The marginalization of Tamil widows is a real social stigma. “They cannot marry,” continues Fr Firth, “because social mores find it deplorable. These women are often alone and insecure, and are treated as a symbol of bad luck in their own circles. Widows of war are certainly among the most vulnerable groups of society.”
The meeting was also attended by three widows of the eastern district of Batticaloa: Suresh Kumar Maheswari, 52; Shiwanthi Manoharan, 43; Jayaseelan Loretta, 40. In presenting their testimony to the LLRC, the three women stated categorically that they can no longer tolerate any form of violence and war, since they have been among the hardest hit victims. “The violence,” they said, “leaves invisible and incalculable damage in the lives of those innocents who have no voice.”
Fr. Firth ended his speech by saying that their condition must be compensated by the State, as a matter of justice. (by Melani Manel Perera in AsiaNews.it)
The first priestly ordination in forty years in northern Laos will be celebrated on January 29. It should have taken place on December 12 last year, but it was delayed by almost two months. The new priest, Pierre Buntha Silaphet, is thirty years old and was born in Phnom Van (Sayaboury in northern Laos). He belongs to the K’Hmù ethnic group.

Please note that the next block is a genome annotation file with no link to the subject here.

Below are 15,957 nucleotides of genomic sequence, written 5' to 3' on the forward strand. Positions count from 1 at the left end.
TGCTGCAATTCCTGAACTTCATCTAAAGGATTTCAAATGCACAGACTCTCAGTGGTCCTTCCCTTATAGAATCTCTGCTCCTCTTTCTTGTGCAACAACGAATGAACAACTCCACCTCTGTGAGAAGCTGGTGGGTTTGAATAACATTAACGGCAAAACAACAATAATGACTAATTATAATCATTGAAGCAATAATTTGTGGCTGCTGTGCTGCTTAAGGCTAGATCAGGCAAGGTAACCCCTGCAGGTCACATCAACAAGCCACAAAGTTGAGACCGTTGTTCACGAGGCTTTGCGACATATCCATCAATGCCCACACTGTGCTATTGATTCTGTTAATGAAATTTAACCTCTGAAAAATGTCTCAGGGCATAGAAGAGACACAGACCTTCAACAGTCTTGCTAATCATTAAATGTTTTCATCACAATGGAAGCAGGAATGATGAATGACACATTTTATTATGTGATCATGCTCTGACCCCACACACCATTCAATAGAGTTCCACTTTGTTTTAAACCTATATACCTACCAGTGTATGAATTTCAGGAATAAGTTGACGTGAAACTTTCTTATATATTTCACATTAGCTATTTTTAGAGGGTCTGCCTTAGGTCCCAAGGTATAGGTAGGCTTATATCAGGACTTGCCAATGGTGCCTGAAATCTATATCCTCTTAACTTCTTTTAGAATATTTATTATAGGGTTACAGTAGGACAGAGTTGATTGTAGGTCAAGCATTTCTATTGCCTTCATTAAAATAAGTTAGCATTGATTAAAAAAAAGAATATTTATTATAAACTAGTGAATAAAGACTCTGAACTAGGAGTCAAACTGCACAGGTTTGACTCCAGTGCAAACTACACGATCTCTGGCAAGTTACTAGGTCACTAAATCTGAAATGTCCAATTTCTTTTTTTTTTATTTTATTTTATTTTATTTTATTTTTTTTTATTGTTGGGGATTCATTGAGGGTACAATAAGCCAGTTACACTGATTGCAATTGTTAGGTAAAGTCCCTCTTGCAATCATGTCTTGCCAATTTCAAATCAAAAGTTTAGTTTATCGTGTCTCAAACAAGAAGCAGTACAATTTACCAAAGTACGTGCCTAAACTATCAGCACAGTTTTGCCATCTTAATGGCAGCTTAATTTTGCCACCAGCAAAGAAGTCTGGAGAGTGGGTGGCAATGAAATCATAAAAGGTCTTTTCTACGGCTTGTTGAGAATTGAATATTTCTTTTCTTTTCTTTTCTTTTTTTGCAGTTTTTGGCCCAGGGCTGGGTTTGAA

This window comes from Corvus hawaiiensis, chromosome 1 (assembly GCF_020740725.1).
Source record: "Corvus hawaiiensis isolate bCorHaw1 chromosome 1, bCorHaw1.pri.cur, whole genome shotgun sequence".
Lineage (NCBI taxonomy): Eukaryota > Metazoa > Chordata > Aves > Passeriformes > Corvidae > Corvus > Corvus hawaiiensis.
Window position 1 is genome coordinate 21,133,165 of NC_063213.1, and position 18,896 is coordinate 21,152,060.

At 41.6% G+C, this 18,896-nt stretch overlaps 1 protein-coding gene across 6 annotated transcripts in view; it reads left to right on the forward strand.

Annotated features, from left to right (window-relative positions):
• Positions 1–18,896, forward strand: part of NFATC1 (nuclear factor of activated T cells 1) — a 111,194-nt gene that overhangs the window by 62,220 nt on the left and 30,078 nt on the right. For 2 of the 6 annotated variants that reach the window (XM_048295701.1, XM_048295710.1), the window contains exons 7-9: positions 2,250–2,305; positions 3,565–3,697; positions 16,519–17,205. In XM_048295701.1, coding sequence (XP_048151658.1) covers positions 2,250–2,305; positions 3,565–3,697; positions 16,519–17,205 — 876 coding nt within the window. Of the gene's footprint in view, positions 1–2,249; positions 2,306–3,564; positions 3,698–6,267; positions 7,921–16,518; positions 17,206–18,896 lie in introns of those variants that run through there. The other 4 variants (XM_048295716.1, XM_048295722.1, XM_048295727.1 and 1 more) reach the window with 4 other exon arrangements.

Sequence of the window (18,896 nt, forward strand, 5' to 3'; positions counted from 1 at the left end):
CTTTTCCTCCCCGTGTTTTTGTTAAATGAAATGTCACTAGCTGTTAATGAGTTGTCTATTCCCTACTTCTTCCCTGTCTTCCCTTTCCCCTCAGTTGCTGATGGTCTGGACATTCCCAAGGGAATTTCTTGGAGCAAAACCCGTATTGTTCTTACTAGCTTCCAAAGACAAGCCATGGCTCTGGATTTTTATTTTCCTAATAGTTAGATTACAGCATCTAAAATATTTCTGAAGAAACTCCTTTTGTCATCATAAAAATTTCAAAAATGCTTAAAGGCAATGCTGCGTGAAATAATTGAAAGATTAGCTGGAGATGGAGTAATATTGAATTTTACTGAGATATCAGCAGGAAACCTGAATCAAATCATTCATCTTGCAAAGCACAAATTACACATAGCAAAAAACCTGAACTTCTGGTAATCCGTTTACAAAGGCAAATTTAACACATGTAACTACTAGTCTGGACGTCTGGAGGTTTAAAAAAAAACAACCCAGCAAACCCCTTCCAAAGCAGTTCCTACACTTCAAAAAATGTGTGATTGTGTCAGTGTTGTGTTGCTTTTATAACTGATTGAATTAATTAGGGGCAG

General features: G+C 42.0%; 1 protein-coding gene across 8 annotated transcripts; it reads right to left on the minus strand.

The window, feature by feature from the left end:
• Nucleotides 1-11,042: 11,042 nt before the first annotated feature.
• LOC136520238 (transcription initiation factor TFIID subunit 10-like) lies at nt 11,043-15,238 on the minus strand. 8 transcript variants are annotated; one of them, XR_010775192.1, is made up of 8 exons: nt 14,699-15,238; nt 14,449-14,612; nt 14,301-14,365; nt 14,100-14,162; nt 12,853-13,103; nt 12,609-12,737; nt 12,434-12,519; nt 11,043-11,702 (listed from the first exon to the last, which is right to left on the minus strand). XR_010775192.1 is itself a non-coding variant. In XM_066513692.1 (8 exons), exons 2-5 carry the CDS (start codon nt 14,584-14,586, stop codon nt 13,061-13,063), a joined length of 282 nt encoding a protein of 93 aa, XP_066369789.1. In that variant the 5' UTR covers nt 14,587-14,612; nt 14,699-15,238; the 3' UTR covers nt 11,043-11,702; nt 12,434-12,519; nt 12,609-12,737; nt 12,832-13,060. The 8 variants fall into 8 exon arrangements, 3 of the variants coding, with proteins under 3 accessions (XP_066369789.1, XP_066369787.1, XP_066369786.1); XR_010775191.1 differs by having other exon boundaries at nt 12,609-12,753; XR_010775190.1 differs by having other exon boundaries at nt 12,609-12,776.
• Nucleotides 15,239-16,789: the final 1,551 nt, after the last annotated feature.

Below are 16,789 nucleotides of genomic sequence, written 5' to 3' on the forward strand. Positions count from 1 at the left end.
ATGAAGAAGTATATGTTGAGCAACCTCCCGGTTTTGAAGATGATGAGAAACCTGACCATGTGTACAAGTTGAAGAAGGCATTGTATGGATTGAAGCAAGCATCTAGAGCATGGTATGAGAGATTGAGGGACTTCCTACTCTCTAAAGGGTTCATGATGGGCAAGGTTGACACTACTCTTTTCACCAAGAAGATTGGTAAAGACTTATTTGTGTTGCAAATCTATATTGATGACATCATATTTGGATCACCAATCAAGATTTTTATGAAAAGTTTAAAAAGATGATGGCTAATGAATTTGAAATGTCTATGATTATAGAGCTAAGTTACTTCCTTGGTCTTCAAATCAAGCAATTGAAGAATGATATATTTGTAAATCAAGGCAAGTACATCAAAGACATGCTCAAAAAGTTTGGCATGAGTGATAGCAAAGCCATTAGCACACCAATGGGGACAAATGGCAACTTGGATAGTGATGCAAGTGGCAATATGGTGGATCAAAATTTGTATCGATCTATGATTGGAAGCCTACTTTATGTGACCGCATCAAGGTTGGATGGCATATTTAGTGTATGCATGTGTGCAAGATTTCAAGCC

Something which the Catholic community in Laos considers providential is that the name of Pierre in Laotian is “Buntha,” the same as that of the last ethnic K’Hmù priest, ordained in Luang Prabang on February 22, 1970, 41 years ago, by the Oblate, Bishop Alessandro STACCIOLI, Vicar Apostolic from February 1968 to 1975. In that year, the government decided to expel all foreign missionaries, without the possibility of re-entering the country. Since then, Father Tito Banchong has been alone in the Vicariate, and it is with understandable joy that that he announced this new ordination.